A problem I face since the beginning of our discussion is that I have difficulty to understand what a good or a bad feeling even mean. The use of those words indicates that we have a comparison point, from where what is to one side of it is “bad” and what is on the other side is “good”. I guess that comparison point is the absence of consciousness. And so when you ask where does this good concept come from, what you are probably asking is “how do people come to consider some of their feelings as being better than the absence of consciousness?” To that, I would simply answer that they either don’t understand their feelings, or the absence of consciousness or both. Humans can come up with the concept of good feeling without it being real. I just don’t agree with your statement about having to experience a concept in order to know it. I mean, I’ve never experienced the feeling of “x” but I can wrongly attribute to it some of my feelings whenever I want.
    And it could be that I have been inaccurate about that previously, but I’d like to clarify something. I only pretend that, like with energy being the only component of temperature, the concept of suffering is the only component of our feelings, I would not pretend that our feelings are bad or good or better or worse than the absence of consciousness, because I don’t think it means anything.

    There's the "illusory" feelings of pleasure and goodness, and then there's the "actual" feelings of suffering.darthbarracuda

    Just to specify, I would not say people experience pleasure through an illusion, I would rather say they mistakenly associate goodness with some of their feelings.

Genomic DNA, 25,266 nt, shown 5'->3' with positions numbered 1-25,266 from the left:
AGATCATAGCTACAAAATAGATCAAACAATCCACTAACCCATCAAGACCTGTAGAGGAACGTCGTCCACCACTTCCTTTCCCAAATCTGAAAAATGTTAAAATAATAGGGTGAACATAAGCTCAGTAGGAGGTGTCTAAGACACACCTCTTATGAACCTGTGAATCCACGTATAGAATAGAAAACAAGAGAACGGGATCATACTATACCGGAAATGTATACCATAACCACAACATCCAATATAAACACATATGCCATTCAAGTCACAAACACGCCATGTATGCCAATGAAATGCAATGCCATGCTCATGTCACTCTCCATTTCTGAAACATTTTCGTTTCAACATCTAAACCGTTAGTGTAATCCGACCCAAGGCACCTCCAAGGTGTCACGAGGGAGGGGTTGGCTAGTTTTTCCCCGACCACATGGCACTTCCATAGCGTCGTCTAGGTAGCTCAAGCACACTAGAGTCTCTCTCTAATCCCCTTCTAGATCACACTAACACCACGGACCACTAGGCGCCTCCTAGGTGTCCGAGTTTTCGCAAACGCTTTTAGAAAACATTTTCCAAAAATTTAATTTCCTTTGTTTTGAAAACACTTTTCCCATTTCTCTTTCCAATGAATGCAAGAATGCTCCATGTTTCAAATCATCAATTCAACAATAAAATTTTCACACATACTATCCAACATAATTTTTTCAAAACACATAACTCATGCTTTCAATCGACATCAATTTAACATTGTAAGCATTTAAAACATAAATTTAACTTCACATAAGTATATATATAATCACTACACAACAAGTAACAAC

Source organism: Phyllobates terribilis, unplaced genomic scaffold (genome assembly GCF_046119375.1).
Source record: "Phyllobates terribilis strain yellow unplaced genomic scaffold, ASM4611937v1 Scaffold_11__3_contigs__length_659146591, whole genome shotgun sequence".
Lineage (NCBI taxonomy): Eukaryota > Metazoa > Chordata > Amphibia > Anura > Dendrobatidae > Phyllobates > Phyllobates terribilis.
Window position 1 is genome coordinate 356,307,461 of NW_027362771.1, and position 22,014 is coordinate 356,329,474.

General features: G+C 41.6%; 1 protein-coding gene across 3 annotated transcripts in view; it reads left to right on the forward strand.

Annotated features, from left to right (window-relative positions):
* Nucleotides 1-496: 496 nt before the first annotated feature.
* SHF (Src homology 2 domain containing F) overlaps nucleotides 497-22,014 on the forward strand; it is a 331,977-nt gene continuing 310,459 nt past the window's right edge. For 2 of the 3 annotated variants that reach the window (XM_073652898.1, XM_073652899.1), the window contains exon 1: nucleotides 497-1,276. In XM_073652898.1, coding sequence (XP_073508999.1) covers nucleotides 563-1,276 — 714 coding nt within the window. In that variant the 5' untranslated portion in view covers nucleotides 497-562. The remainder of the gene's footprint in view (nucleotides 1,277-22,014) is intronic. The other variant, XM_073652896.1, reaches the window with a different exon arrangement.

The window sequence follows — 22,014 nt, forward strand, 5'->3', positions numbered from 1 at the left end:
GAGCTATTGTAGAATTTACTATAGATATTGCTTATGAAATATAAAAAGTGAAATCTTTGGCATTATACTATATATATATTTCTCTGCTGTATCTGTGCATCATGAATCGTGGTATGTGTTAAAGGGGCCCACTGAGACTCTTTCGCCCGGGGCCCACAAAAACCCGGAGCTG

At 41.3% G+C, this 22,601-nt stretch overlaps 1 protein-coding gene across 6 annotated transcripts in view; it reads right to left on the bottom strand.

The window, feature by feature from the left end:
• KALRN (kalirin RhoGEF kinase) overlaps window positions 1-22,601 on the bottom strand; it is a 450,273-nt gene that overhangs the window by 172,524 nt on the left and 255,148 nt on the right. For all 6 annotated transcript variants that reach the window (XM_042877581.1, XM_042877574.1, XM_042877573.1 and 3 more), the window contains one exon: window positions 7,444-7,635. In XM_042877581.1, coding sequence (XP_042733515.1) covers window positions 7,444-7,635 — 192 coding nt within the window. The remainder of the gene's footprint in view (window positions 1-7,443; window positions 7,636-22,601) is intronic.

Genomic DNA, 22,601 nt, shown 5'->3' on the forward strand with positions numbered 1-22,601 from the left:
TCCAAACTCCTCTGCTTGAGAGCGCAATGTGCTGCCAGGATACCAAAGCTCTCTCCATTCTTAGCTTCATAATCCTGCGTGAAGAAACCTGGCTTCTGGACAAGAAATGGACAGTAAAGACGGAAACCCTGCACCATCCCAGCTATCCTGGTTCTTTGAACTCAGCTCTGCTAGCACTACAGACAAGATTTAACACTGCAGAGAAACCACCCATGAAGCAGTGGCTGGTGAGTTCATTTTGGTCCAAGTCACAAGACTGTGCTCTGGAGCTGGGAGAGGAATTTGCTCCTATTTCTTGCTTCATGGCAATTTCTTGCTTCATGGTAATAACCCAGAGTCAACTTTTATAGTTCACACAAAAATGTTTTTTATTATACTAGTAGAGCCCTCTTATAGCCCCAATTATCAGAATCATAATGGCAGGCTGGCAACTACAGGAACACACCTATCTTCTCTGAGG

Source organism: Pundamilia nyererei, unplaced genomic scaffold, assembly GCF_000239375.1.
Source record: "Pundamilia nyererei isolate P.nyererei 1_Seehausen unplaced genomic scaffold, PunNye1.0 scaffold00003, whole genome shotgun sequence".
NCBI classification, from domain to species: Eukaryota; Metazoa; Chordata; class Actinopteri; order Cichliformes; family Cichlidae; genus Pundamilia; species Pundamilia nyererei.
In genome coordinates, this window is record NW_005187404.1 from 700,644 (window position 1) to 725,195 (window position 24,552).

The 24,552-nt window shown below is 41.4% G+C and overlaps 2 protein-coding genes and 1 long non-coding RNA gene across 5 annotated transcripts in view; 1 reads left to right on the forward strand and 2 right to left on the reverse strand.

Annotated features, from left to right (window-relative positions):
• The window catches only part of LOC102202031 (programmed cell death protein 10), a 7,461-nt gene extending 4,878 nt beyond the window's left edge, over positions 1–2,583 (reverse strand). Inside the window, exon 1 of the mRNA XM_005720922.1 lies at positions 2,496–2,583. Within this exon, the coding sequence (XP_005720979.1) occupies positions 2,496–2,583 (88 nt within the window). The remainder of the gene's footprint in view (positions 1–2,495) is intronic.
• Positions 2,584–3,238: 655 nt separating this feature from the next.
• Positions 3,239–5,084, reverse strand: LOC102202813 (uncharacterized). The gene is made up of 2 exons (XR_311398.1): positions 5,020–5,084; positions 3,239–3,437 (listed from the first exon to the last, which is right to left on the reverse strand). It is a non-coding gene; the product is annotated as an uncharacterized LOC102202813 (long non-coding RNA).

Yet your hypothesis is wrong. Completeness has nothing to do with accuracy in this case. If anything it is you who demands faith for their hypothesis, as you claim to know better than I do what I am actually feeling.darthbarracuda

    “Yet your hypothesis is wrong.”
    Oh, well that is embarrassing, I was not aware of that fact. That’s a shame, I quite liked my hypothesis.
    I did not pretend completeness had anything to do with accuracy. Though I would argue that when a hypothesis is complete, reaching accuracy does not require the addition of new concepts.
    How does pretending to know better than you do what you are feeling demand faith?
    And let’s just specify that I don’t make pretensions just like that, I make them as part of impersonating my hypothesis.

    To ignore the existence of pleasure is akin to ignoring the existence of suffering and claiming all pain is just less pleasure. This does the exact same work you theory does. We avoid pain not because it's actually painful but because it's less pleasurable and we want to maximize our pleasure.darthbarracuda

    Again, I can use temperature as an analogy.